The pound dropped to a three-week low after polls showed more Britons favored quitting the European Union, reviving concern the June 23 referendum will throw global markets into turmoil and undermine confidence in the 28-nation trading bloc.
Sterling fell against all of its developed-market peers after three surveys Monday showed a lead for the ‘Leave’ campaign. A gauge of anticipated swings against the dollar in the next month surged to a 7 1/2-year high.
The Bank of England has said uncertainty surrounding the vote is hurting U.K. growth, while institutions including the International Monetary Fund and Organisation for Economic Cooperation and Development have warned of dire consequences if the nation votes to leave the world’s largest single market. Federal Reserve Bank of Chicago President Charles Evans said the referendum is undermining confidence in the global outlook at a time when the international economy is already losing momentum.
“Today’s move was a function of reality sinking in for overseas investors -- the referendum will be a close outcome,” said Viraj Patel, a foreign-exchange strategist at ING Groep NV in London. “We’re probably seeing some of those long post-Brexit pound bets unwind.”
The pound dropped 0.9 percent to $1.4390 as of 11:28 a.m. in London, after falling as much as 1.1 percent to the lowest since May 16. It slipped 0.7 percent to 78.88 pence per euro, touching the lowest in more than three weeks. One-month implied volatility in the pound-dollar pair climbed to 22 percent, the highest since February 2009.
The U.K. currency will trade below $1.40 in the two weeks or so before the vote, according to ING’s Patel. The “wavering” dollar makes bets on the sterling spot rate harder, and so before the Federal Reserve’s June 15 policy decision, it’s better to buy the euro versus the pound, he said.
A YouGov Plc poll for television company ITV Plc found 45 percent would vote ‘Leave,’ compared with 41 percent opting to ‘Remain.’ A survey by global market research company TNS showed 43 percent backing an EU exit, and 41 percent wanting to stay in. An online poll showed 48 percent supported quitting the trading bloc, while 43 percent were in favor of remaining and 9 percent were undecided, according to ICM.
The pound has been a gauge of sentiment throughout the referendum debate, sliding to a seven-year low of $1.3836 in February before rallying as surveys in April and May showed the ‘Remain’ camp pulling ahead.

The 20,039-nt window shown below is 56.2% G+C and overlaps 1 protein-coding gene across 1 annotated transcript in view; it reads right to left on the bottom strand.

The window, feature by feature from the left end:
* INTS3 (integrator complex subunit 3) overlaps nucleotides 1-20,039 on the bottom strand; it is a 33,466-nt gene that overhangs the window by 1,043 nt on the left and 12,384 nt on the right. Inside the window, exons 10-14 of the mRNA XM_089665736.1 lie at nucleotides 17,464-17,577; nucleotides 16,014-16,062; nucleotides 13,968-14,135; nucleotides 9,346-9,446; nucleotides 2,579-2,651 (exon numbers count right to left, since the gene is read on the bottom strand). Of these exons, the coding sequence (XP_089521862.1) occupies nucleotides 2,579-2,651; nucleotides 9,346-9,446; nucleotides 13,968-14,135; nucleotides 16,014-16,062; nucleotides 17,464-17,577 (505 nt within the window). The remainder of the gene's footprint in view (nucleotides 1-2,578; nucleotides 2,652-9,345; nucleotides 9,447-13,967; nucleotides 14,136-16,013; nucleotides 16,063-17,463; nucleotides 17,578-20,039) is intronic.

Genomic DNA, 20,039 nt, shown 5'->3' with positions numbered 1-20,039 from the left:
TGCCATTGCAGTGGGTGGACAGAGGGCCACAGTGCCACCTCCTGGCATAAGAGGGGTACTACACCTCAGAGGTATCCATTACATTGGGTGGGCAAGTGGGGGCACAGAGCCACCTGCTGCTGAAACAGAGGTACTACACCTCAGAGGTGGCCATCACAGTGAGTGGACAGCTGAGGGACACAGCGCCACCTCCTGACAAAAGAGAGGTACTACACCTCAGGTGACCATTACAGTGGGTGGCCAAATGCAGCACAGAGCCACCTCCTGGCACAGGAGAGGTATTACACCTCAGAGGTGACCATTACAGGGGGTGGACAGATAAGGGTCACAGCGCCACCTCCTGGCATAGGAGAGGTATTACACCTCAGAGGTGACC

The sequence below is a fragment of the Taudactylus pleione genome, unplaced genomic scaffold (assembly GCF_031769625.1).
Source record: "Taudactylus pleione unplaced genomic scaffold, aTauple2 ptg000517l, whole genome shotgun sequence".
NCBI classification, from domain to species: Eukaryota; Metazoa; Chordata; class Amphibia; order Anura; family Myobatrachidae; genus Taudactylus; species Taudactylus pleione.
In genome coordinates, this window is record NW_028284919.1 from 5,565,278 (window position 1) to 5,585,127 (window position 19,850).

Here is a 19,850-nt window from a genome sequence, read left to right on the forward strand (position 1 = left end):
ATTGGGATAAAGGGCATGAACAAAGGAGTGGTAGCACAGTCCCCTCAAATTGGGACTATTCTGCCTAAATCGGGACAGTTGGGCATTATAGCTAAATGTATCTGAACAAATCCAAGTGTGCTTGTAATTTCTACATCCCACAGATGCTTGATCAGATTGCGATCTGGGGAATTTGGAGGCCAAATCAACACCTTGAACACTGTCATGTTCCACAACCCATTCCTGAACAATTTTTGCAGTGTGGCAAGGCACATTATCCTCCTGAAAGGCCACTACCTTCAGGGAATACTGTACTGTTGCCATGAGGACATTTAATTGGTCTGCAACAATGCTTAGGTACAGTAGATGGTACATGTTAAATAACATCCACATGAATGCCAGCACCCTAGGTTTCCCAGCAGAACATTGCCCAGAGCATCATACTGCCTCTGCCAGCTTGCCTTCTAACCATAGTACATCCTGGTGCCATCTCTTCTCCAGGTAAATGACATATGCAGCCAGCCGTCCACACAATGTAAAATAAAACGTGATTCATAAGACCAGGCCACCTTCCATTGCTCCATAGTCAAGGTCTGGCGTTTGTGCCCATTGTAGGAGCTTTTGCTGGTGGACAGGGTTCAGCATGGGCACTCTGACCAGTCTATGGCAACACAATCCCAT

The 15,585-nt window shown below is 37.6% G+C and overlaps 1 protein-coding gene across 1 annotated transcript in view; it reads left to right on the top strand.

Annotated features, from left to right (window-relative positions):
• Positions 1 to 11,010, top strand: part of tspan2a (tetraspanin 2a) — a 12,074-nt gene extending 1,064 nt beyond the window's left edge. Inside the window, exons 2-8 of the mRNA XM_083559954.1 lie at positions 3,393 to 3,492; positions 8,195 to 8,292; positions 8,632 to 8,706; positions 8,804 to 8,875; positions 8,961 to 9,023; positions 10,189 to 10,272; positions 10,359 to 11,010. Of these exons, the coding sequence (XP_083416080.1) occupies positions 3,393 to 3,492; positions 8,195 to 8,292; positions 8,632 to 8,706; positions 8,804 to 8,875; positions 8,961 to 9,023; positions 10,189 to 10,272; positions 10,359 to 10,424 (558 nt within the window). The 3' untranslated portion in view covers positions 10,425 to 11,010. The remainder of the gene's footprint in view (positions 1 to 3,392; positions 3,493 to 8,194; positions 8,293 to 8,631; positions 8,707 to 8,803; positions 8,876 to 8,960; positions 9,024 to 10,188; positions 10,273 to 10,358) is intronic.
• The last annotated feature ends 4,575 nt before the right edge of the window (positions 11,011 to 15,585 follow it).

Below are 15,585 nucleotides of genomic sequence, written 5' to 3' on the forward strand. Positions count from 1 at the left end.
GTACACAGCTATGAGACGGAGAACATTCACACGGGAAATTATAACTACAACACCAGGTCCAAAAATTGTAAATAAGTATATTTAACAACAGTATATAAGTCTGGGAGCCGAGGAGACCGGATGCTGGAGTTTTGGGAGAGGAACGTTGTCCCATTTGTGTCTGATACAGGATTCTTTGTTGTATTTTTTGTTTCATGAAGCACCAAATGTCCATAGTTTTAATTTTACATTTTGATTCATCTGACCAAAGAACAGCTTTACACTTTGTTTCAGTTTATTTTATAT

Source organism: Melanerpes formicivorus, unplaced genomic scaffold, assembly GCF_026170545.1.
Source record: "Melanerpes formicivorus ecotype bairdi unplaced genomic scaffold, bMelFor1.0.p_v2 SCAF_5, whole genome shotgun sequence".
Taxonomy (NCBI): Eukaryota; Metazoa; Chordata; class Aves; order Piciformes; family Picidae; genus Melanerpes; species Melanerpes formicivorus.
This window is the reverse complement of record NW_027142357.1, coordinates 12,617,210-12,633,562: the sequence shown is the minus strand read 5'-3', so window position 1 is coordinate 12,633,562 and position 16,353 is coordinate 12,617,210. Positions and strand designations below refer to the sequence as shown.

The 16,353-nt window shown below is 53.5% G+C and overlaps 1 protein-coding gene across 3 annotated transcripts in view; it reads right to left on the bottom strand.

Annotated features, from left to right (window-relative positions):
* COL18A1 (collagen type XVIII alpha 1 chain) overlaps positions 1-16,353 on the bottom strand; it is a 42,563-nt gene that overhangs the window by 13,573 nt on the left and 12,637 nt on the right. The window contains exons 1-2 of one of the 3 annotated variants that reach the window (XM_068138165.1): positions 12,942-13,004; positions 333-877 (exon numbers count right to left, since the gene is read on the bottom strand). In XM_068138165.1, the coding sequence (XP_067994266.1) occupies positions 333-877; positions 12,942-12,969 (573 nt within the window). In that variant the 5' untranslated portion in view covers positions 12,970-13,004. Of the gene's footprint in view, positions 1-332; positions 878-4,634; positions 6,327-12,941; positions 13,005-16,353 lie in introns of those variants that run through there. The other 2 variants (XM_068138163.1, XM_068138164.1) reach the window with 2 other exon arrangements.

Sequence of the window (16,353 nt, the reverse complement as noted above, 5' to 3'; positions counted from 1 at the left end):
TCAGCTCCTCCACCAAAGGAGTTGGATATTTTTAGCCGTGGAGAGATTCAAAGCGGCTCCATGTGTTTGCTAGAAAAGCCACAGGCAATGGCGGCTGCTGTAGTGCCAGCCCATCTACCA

“The market got carried away with itself when it seemed like the ‘Remain’ camp were extending their lead,” said John Goldie, a senior dealer at Argentex LLP, a currency advisory company in London. “Despite the most recent polls, I still get the sense that there’s an underlying expectation that the vote to remain will win, and this could be a dangerous assumption. As we move closer to voting day, if polls continue to show Brexit in with a real chance, then sterling has room to fall further.”
The polls increase the pressure on Prime Minister David Cameron in a battle that’s split the ruling Conservative Party. Chancellor of the Exchequer George Osborne has stepped up warnings of the economic consequences of quitting the EU, while former premier John Major took to the airwaves this weekend to condemn the “squalid” Brexit campaign. He dismissed its most prominent supporter, former London Mayor Boris Johnson, as a “court jester.”
Cameron upped the ante Monday with a joint letter signed by senior figures from other political parties accusing the ‘Leave’ campaign of perpetrating an “economic con-trick” on the public.
“If a ‘Leave’ vote comes to fruition, the pound is going to get hit very, very hard because of the uncertainty around trade, around foreign direct investment,” said Chris Weston, chief markets strategist in Melbourne at IG Ltd. “You wouldn’t want to be too long-euro assets in a Brexit, because, while the pound is the initial proxy to sell, I suspect there are worse risks to Europe longer term.”
A long position is a bet a currency will strengthen. The euro fell 0.2 percent to $1.1339 Monday, and slipped 0.4 percent to 1.1053 Swiss francs per euro.
Currency markets aren’t entirely devoid of optimism for the pound. The median estimate in a Bloomberg survey puts Britain’s currency almost 2 percent stronger by the end of the third quarter at $1.47.
Even so, investors say there are other reasons to sell sterling apart from the EU vote.
“I don’t think Brexit will materialize, and the pound may relief rally after the referendum result,” said Jason Wang, chief executive officer of Singapore-based family office Stamford Management Pte. He said he would still sell the pound on any rally as the U.K.’s economic and political outlook remains bleak.
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